Constantly straddling that line between tension and terror is where this sequel is a vast improvement over the original. The Ishimura was a great setting for the first game, but its essentially uniform aesthetic at times left too much weight on the effect of the design when it came to consistently scaring players. Also adding to the overall feel here are the much more varied sets, which keep Dead Space 2 from feeling too much like a corridor horror game. The settings in general here are also creepier, with necromorph-overrun hospitals, churches, apartment complexes, and schools all bearing witness to the blood-soaked carnage and cultish decorum widespread across the ravaged space station of the Sprawl. The moody environs actually make the game feel like classic survival horror, right up there with Silent Hill 2 and 3, the Resident Evil GC remake, and the original Fatal Frame—a welcome feeling the ailing genre has been missing for some time.
Finally, scenes in total darkness, something the original was somewhat oddly lacking in, are far more prevalent this time around, and the comparative whimper of light Isaac’s flashlight casts in pitch blackness, if not a direct nod to Doom 3, has the same effect on your psyche. Without getting into spoiler territory, about a quarter into the game you’re introduced to a new breed of necromorph that sound and behave like velociraptors, running back and forth behind cover to avoid your shots, tracking Isaac’s position, and charging with a bloodcurdling scream only when you’re not facing them or are otherwise vulnerable. These encounters, as many scenarios throughout the game, will likely leave a terror pit in your stomach and make your chest hurt, at least when played in the dark, for sometime afterward.
The more varied scenarios and better atmosphere are of course endemic to EA’s typical multi-million dollar production values, and as a result Dead Space 2 unsurprisingly looks a great deal better than its already good-looking older brother. The graphic details of the necromorphs (the game opens with a close-up of a transforming victim, a process which literally leaves the tissue of the man’s face visibly exposed beyond the ragged, limp skin that’s left hanging around it) are especially horrifying, with even the most basic enemies presented as a disgusting mess of ripped and rotting flesh, exposed bone, and other unnatural mutations. The violence is important to maintain combat intensity, but even just the aesthetic improvements to the necromorphs’ appearances go a long way in creating a nerve-racking feel.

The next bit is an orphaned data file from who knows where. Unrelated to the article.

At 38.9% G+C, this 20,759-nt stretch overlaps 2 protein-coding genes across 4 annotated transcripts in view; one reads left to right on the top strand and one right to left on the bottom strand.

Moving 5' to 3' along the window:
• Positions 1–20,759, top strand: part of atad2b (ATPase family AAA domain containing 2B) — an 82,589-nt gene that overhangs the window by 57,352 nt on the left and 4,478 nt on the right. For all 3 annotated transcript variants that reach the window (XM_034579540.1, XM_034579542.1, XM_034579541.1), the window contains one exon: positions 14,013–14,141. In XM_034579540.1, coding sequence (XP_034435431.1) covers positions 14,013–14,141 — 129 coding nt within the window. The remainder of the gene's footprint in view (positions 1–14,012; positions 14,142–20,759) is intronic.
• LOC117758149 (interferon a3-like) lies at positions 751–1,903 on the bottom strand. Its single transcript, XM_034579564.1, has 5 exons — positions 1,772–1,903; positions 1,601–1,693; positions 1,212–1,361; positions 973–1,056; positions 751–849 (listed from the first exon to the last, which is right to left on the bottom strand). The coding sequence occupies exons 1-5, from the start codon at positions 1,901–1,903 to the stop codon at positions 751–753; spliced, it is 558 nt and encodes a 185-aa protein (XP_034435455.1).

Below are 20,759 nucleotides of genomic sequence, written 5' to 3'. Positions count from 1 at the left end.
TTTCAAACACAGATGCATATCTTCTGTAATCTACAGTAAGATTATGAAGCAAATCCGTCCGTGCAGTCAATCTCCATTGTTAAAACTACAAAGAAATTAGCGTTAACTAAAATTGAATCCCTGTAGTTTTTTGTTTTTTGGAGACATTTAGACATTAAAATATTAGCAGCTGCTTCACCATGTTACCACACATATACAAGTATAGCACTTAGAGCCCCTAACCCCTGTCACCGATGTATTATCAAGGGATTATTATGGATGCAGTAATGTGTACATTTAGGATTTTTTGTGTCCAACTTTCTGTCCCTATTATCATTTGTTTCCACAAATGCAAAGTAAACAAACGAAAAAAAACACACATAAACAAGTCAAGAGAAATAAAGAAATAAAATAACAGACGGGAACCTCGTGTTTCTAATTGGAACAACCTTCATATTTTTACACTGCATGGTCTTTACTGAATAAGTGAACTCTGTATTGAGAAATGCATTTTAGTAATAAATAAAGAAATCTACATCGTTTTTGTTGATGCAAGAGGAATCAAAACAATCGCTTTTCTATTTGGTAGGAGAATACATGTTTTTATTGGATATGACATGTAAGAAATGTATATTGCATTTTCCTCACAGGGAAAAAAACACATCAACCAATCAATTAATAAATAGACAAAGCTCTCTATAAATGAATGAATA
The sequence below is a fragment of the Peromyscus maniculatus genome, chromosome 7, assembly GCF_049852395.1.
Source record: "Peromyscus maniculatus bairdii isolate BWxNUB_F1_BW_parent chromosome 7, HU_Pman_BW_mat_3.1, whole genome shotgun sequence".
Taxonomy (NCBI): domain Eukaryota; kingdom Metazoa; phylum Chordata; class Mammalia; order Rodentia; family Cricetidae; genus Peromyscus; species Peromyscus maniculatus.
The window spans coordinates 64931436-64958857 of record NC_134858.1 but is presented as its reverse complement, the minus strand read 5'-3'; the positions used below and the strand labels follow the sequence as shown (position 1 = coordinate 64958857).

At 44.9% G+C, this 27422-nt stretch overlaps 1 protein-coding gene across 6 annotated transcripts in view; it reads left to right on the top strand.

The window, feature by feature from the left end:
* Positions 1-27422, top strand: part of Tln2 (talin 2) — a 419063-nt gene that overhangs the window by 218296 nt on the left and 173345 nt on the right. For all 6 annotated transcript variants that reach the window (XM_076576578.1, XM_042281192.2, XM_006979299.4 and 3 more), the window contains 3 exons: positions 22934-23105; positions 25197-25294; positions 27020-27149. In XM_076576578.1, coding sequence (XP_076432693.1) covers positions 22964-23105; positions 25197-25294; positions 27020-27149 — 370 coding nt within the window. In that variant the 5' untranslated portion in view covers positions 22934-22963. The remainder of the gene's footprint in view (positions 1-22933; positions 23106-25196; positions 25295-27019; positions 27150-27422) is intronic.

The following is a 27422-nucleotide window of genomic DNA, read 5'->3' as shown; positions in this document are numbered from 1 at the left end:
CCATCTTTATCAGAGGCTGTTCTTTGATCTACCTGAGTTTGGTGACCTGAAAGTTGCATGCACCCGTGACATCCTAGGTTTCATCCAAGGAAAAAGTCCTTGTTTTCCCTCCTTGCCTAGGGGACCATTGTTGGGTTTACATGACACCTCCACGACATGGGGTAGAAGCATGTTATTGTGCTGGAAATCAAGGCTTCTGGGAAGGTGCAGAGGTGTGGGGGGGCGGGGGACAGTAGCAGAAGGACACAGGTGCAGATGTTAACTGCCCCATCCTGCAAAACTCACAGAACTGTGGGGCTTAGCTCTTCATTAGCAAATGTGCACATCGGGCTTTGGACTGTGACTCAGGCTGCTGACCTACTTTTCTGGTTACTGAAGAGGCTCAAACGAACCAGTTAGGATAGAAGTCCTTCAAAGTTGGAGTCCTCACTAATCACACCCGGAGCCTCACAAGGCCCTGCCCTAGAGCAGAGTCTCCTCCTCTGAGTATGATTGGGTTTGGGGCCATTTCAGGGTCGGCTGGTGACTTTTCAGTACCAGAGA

It’s safe to say that Dead Space 2 is the somewhat rare case where the sequel is better in just about every way than the original. Not everything it does works perfectly—it’s kind of a shame that (minor spoiler alert) Isaac’s dementia (rather than being a potentially more interesting case of full-blown PTSD) doesn’t really reach the point of truly becoming its own mechanic used to, say, screw with your psyche, and traveling through vents, an opportunity Half-Life players know is ripe for exploitative scares, never really goes anywhere. But other additions of agency you may be worried about, like Isaac’s improved total-freedom Zero-G navigation, don’t detract from the game’s solid horror feel, and thankfully Visceral doesn’t get too bogged down in its own narrative mythology, either. Though you can theoretically buy as much ammo and health packs as you can afford at store kiosks, I would advice against doing so: just as this game is meant to be played in the dead of night, you should also treat it as the true horror game Visceral worked so hard to create. (The game seems to give you even less supplies from combat that the original, though, and I was frequently struggling to survive in the last third of the game.)
Survival horror may be a dead genre, or a dying one, and other than improving its personal formula (which it does very well), Dead Space 2 doesn’t offer that much in the way of innovation. Chances are likely that once you start playing it though, you’ll be scared enough that you won’t care—or even be aware of a difference.
RATING OUT OF 5 RATING DESCRIPTION 5.0 Graphics
EA threw money at Visceral, and Dead Space 2 is as gorgeous as it is horrifying as a result. 4.3 Control
Controls are almost the same as the original, which works fine unless you’re trying to reload, switch weapons, or use Isaac’s stasis or kinesis abilities while running away. 4.8 Music / Sound FX / Voice Acting
Superb use of background noise and shrieking necromorphs create a thoroughly unsettling atmosphere. The voice acting (particularly Isaac) and music are also excellent. 4.7 Play Value
Dead Space, improved. Not just a great sequel, but a great horror game. Isaac’s dementia and the underused impaling in combat mechanic are the only disappointments, and they’re pretty slight. 4.7 Overall Rating – Must Buy
Not an average. See Rating legend below for a final score breakdown.
|Review Rating Legend
|0.1 – 1.9 = Avoid
|2.5 – 2.9 = Average
|3.5 – 3.9 = Good
|4.5 – 4.9 = Must Buy
|2.0 – 2.4 = Poor
|3.0 – 3.4 = Fair
|4.0 – 4.4 = Great
|5.0 = The Best